Saturday, 17 April 2010

Project 5 - Build up an annotation

St Clare - Anonymous
Tempera on wooden panel
9ft x 5ft
Monastery of Santa Chiara in Assissi (Monastery of Saint Clare)

This large panel is mostly taken up by the image of St Clare with eight smaller scenes from her life around her.  St Clare's body is depicted as slender and elongated.  It takes up nearly the entire length of the panel.  She is shown wearing a brown hooded flowing robe with a blue dress.  The folds are depicted in a stylised way but are natural in that they show the shape of her body beneath them.  You can not see her feet but these are suggested by the folds and drapery at the bottom hem of her dress.  She wears a knotted belt and an ornate cross on her left breast.  Her left hand hangs down and appears to be holding the staff of the cross.  Her right arm is raised and her hand lies across her upper body towards the cross.  Her expression is solemn and pious and she looks straight ahead at the viewer.  She has a circular gold halo ringed with black.  St Clare stands between slender columns with vaulted arches.  There is an angel on each side of her halo.  There are four scenes from St Clare’s life on either side of her.  The main colours used are gold, blue and shades of brown and red. 

The halo shows that the image is of a saint. The large size and subject matter indicate that the panel was created for a religious building.  The architecture depicted, slender columns and pointed arches, place the image in the Gothic period. The use of expensive blue paint and gold indicate that the panel is of importance and value.  The knots in St Clare’s belt symbolise poverty, chastity and obedience.  This can help the viewer to know that she was a follower of a Franciscan Order.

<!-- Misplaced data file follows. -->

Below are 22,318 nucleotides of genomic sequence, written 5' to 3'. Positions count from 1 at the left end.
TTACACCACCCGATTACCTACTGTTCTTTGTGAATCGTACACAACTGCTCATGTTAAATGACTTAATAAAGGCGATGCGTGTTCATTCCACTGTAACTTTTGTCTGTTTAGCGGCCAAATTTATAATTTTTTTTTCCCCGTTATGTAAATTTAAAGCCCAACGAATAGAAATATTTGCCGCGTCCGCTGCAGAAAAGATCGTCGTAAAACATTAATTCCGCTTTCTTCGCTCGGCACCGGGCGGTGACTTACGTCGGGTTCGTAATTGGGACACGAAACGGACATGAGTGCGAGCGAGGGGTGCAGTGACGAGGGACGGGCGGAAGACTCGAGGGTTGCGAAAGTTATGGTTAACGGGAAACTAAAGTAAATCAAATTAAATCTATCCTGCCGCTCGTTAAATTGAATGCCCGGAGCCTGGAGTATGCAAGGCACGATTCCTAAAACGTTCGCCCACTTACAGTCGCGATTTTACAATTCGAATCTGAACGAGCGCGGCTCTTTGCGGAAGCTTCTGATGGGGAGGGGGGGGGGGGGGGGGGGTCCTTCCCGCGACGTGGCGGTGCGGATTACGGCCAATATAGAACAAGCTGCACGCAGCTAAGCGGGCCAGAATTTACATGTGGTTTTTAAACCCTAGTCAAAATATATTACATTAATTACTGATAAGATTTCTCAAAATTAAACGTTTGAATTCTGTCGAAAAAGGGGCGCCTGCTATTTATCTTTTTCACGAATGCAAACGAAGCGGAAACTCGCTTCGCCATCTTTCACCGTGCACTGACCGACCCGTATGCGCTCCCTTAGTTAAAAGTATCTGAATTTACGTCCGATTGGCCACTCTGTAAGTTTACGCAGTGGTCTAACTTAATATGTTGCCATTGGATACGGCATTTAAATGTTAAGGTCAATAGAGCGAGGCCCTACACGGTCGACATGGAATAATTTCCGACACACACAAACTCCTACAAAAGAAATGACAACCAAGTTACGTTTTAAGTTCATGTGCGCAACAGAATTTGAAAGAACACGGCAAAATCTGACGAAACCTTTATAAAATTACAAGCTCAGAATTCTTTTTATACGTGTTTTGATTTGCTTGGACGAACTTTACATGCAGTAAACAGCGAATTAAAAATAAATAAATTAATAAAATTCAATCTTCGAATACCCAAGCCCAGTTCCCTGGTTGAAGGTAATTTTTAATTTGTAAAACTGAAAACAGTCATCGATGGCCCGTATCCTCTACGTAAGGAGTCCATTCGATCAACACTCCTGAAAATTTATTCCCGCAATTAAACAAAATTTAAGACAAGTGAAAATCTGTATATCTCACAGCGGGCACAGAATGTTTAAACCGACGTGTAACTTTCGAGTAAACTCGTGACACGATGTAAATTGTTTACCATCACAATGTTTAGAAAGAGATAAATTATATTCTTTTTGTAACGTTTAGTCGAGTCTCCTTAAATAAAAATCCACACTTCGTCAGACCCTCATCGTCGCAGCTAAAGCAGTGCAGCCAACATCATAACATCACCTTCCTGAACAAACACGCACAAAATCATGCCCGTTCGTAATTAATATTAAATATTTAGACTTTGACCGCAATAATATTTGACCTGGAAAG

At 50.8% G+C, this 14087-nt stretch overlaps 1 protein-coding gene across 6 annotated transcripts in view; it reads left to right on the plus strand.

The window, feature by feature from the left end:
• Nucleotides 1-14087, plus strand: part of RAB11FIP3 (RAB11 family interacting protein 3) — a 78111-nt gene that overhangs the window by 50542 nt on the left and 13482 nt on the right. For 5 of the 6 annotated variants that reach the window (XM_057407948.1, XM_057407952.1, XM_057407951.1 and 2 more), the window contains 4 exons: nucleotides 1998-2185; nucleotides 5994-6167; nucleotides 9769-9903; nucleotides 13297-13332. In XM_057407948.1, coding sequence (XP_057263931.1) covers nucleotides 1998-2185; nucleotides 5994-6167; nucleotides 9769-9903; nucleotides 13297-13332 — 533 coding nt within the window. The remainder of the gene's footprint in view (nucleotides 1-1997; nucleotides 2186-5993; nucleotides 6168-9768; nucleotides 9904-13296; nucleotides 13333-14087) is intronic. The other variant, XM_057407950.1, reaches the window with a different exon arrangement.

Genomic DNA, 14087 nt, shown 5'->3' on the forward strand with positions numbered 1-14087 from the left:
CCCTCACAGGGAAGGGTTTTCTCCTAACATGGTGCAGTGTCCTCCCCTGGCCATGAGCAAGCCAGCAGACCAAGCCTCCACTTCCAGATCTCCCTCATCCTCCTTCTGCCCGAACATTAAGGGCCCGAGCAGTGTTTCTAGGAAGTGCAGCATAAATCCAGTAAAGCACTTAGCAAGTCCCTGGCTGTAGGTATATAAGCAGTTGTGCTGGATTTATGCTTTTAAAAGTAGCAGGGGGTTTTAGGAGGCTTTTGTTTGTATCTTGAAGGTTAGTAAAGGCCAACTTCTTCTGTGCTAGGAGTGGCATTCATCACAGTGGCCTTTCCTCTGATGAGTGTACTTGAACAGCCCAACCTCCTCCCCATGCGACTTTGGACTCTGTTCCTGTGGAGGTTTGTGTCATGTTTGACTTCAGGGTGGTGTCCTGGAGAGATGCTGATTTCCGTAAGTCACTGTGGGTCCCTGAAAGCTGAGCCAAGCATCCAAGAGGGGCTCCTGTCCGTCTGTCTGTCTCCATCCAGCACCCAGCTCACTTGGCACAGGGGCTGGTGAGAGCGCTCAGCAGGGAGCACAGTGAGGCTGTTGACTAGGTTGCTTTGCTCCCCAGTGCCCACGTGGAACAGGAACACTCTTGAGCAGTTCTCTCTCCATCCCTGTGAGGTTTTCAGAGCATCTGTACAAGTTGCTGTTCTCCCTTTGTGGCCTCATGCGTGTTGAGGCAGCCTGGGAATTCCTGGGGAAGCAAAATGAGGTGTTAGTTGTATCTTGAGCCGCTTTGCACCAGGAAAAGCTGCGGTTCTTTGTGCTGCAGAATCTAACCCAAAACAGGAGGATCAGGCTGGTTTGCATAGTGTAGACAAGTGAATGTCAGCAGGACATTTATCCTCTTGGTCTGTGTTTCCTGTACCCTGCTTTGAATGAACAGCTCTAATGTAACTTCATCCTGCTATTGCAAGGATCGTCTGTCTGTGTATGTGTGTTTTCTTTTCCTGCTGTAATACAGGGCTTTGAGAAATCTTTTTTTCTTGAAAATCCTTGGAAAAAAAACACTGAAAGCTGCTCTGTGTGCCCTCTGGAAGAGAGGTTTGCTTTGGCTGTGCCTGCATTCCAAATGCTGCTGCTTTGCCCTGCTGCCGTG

This image was created only 30 years after St Clare’s death so is fairly contemporary.  It was created to be used as part of a screen dividing the nave from the chancel.  St Clare was a peer and follower of St Francis and founded the Order of Poor Ladies.  She is not as well known as St Francis or depicted as often.  A World History of Art suggests this is probably due to the fact that men were patrons of the arts and unlikely to be interested in a woman’s cult.  At the time that this image was created nearly all visual arts had a religious theme and purpose.  Scenes from St Clare’s life surround her.  A World History of Art relates the stories behind some of these images – they show St Clare’s life from when she made a decision to live in poverty and was given the Bishop’s blessing, her joining the Franciscan community, her miracle of multiplying loaves to support the community, through to her deathbed.  These images would be used to tell followers of her life.

I chose this image to annotate as I find it appealing, perhaps because it is of an important woman when so much art of the time depicts men (other than the many depictions of the Virgin Mary).  The scenes from St Clare's life add meaning to the image for me and led me to become more interested and find out more about her.  I think the image works for its original purpose and I can sense how it could have influenced women in early medieval times to have followed the Order of Poor Ladies.

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